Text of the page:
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Beef: It’s What’s (Expensive) for Dinner

The Exchange

Planning a Father's Day barbeque this Sunday?

Throwing a few steaks and burgers on the grill, you might have noticed, has gotten more expensive as the cost of beef has climbed over the past year. And it's only going higher, say economists.

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The average retail price of beef from January through April this year is 7.7% higher than the same period a year ago, according to the USDA's Economic Research Service data, while it's remained steady over the past few months, says John Michael Riley, an assistant professor in Mississippi State University's department of agricultural economics. And the average price in 2011 was 9.8% higher than in 2010.

Higher Prices Will Continue

Shoppers are going to continue to see higher prices at the meat counter — and not just for beef. Chris Hurt, a professor of agricultural economics at Purdue University, says he expects the average price of beef to rise to about $5.30 a pound next year. So far this year through May, retail prices have averaged $5.03 a pound — a record high for this time period (it was $4.72 a pound for January-May 2011 and $4.83 for all of 2011). The latest Consumer Price Index for all food is projected to increase 2.5% to 3.5% in 2012.

Two main factors have contributed to the rise: a drought that devastated parts of the U.S. last year and a shrinking supply of cattle.

The extreme drought states such as Texas, Oklahoma and New Mexico suffered last year forced ranchers "to liquidate a lot of cattle," says John D. Anderson, senior economist at the American Farm Bureau Federation. That's brought production down, which means less available beef and therefore higher prices, he says. In fact, beef cow numbers today are at 29.9 million head in the U.S., down 9% from 2006, says Hurt.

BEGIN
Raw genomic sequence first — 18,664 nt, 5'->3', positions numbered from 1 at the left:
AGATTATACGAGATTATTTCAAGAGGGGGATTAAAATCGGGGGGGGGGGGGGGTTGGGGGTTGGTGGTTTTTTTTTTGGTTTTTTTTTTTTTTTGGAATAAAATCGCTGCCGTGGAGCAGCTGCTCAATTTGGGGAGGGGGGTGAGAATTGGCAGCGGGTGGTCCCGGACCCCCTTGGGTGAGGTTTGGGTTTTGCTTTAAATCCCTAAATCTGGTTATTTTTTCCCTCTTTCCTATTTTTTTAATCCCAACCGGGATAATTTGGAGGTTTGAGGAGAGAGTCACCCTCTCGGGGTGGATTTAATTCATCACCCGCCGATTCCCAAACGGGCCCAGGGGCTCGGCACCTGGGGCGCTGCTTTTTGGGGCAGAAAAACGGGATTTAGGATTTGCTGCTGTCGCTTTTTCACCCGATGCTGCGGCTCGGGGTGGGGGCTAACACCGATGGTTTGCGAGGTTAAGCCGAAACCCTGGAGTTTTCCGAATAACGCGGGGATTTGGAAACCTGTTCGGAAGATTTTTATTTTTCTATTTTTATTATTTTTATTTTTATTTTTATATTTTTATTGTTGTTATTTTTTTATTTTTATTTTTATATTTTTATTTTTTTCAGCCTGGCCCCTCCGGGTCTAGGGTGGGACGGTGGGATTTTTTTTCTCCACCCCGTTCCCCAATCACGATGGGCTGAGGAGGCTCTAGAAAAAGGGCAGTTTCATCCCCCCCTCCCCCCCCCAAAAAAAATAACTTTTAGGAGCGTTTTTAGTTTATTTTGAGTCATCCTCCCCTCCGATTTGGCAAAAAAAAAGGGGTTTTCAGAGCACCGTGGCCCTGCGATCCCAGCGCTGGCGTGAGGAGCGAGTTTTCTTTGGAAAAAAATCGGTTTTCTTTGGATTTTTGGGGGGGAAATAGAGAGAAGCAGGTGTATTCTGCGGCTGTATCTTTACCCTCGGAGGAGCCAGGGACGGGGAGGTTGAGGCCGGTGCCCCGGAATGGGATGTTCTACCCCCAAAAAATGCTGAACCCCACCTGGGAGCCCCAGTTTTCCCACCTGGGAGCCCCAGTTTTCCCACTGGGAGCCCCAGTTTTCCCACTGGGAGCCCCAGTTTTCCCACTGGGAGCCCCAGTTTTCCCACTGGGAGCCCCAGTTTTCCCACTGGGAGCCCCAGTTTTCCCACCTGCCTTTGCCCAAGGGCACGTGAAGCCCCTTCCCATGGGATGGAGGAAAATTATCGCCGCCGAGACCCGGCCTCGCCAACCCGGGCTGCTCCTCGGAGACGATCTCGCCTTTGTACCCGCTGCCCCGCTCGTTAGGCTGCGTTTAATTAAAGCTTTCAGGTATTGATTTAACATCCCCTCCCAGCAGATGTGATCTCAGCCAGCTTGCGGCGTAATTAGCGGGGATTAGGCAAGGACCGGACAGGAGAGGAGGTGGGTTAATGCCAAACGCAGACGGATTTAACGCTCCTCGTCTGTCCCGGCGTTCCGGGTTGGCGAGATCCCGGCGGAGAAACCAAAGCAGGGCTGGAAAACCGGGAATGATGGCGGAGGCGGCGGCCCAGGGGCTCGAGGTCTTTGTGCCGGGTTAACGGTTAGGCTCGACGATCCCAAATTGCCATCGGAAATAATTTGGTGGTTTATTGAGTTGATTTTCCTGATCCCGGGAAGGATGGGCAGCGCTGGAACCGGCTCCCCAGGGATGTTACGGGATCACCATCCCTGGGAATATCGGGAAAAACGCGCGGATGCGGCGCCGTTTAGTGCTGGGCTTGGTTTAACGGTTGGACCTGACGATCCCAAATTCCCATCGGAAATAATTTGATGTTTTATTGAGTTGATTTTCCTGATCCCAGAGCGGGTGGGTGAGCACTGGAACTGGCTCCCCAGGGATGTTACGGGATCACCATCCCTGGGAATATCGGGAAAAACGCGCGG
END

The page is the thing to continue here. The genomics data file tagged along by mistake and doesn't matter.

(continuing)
Another reason behind smaller cattle herds, says Riley, is higher costs for feed and fuel, as well as higher capital costs to enter the business.

Americans Eating Less Meat

Tied to the decrease in production is the fact that Americans have been eating less meat — 55.7 pounds of beef this year compared to 65.8 pounds in 2006, a 10-pound-per-person drop, says Hurt. Meanwhile, foreign consumption of U.S. beef has increased since then, due in part to the relative weakness of the U.S. dollar vs. various other currencies. That means American consumers have more competition for limited supply of the stuff, he says.

The rising price of beef, along with the panic caused by the "pink slime" episode earlier this year, has forced some restaurants to favor chicken over beef when it comes to menu options. According to a May report by market research firm Mintel, the number of menu items with poultry as an ingredient has climbed an average of 12% in the past three years and is expected to continue to rise in the next one to two years (see: McDonald's Chicken McBites, Whataburger's Whatachick'n Bites and White Castle's Chicken Rings).

So when will beef get some price relief? The short answer is not for a while. The beef industry has a long production lag — about two to three years — so it will take a few years for shoppers to see results in the grocery store, says Riley.

Ranchers, though, are beginning the process of getting their pastures back in shape and expanding their herds, says Jeff Stolle of the Nebraska Cattlemen, a trade group. "But this cannot and will not happen without Mother Nature's cooperation."

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